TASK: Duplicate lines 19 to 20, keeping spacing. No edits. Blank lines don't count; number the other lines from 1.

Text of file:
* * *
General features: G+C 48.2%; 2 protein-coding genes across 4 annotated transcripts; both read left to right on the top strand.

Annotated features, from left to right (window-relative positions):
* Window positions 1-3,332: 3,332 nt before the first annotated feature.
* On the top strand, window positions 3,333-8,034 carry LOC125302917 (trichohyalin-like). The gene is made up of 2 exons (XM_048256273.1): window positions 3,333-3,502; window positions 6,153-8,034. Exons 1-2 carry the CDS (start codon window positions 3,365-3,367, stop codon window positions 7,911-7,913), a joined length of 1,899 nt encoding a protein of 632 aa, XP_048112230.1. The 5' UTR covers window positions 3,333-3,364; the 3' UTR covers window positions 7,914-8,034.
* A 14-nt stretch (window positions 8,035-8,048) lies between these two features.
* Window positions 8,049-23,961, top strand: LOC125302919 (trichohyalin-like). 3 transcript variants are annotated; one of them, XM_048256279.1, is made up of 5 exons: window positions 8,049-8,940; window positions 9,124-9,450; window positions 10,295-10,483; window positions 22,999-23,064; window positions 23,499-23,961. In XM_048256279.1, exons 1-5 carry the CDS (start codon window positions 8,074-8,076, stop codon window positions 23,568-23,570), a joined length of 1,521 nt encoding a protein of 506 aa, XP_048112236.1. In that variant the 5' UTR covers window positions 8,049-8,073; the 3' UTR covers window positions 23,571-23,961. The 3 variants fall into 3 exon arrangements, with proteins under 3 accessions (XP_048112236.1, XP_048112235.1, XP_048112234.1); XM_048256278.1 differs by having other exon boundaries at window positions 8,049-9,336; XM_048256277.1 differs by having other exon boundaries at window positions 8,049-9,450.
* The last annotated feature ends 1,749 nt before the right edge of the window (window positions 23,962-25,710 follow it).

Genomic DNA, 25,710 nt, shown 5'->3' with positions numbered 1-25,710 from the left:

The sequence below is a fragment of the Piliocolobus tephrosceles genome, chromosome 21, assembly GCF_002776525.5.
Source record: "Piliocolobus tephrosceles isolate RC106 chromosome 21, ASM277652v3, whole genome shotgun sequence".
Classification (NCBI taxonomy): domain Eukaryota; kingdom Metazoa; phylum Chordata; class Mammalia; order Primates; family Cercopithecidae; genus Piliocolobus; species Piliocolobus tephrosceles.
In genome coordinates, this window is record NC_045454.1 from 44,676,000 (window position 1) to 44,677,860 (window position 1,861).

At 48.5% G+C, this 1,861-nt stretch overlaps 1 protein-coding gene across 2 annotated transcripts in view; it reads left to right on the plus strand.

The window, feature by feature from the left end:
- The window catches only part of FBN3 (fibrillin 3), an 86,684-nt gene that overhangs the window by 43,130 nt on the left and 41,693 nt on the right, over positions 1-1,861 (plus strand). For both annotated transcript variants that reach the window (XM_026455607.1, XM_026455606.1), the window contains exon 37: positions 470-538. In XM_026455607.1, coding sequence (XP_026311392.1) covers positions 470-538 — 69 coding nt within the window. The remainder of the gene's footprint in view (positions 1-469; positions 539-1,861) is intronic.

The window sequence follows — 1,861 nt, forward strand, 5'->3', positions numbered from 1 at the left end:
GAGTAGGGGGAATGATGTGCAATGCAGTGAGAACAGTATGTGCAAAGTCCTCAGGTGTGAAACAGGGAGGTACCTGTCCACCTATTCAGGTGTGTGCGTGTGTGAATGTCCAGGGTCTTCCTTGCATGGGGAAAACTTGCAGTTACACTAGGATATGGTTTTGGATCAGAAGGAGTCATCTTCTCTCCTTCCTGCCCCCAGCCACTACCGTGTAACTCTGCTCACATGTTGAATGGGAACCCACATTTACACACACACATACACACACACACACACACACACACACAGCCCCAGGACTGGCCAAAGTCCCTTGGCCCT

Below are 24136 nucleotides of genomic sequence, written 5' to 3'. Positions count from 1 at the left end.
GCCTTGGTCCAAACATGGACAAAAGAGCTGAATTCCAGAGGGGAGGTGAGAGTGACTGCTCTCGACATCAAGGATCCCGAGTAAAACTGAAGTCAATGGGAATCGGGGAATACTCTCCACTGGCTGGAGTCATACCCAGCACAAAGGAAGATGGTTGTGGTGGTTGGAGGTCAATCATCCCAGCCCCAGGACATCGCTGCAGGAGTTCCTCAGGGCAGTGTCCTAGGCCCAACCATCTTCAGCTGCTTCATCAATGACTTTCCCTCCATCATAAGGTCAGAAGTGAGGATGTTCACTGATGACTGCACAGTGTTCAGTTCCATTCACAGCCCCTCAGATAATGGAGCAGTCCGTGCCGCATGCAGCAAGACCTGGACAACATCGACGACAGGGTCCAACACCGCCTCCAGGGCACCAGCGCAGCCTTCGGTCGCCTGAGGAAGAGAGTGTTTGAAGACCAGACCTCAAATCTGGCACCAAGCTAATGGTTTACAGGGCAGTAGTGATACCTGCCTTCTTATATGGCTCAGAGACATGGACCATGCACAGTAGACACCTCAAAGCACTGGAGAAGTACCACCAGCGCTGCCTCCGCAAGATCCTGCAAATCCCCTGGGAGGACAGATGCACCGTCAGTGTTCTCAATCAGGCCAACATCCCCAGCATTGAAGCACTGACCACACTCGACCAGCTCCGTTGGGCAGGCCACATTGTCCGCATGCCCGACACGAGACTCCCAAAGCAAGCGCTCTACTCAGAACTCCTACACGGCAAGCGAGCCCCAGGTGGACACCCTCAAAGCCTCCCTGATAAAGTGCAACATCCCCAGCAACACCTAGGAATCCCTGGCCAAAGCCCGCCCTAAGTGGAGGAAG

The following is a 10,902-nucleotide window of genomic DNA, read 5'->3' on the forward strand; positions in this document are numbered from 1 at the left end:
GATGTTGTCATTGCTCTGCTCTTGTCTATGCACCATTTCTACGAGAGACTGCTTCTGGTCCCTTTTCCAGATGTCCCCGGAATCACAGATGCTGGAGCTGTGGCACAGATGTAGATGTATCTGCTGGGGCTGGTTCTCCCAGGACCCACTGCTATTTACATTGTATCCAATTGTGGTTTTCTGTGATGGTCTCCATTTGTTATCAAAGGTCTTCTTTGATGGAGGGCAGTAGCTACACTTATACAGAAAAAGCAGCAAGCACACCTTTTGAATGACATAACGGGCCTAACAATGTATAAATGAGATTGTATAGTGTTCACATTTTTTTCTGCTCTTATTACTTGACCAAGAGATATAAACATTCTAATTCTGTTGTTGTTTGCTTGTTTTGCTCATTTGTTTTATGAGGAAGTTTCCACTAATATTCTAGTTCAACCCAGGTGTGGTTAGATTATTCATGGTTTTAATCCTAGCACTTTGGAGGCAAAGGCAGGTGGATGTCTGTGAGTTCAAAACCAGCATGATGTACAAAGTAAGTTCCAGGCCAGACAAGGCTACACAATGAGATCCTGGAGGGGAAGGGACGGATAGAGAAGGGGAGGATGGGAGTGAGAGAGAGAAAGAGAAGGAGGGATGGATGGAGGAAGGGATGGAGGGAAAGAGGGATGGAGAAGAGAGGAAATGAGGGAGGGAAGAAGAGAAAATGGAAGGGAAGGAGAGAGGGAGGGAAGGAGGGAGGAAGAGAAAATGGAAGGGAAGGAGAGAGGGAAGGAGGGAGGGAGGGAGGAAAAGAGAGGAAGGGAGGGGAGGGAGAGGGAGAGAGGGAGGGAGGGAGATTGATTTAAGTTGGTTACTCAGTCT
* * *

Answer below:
GCCTTGGTCCAAACATGGACAAAAGAGCTGAATTCCAGAGGGGAGGTGAGAGTGACTGCTCTCGACATCAAGGATCCCGAGTAAAACTGAAGTCAATGGGAATCGGGGAATACTCTCCACTGGCTGGAGTCATACCCAGCACAAAGGAAGATGGTTGTGGTGGTTGGAGGTCAATCATCCCAGCCCCAGGACATCGCTGCAGGAGTTCCTCAGGGCAGTGTCCTAGGCCCAACCATCTTCAGCTGCTTCATCAATGACTTTCCCTCCATCATAAGGTCAGAAGTGAGGATGTTCACTGATGACTGCACAGTGTTCAGTTCCATTCACAGCCCCTCAGATAATGGAGCAGTCCGTGCCGCATGCAGCAAGACCTGGACAACATCGACGACAGGGTCCAACACCGCCTCCAGGGCACCAGCGCAGCCTTCGGTCGCCTGAGGAAGAGAGTGTTTGAAGACCAGACCTCAAATCTGGCACCAAGCTAATGGTTTACAGGGCAGTAGTGATACCTGCCTTCTTATATGGCTCAGAGACATGGACCATGCACAGTAGACACCTCAAAGCACTGGAGAAGTACCACCAGCGCTGCCTCCGCAAGATCCTGCAAATCCCCTGGGAGGACAGATGCACCGTCAGTGTTCTCAATCAGGCCAACATCCCCAGCATTGAAGCACTGACCACACTCGACCAGCTCCGTTGGGCAGGCCACATTGTCCGCATGCCCGACACGAGACTCCCAAAGCAAGCGCTCTACTCAGAACTCCTACACGGCAAGCGAGCCCCAGGTGGACACCCTCAAAGCCTCCCTGATAAAGTGCAACATCCCCAGCAACACCTAGGAATCCCTGGCCAAAGCCCGCCCTAAGTGGAGGAAG

The following is a 10,902-nucleotide window of genomic DNA, read 5'->3' on the forward strand; positions in this document are numbered from 1 at the left end: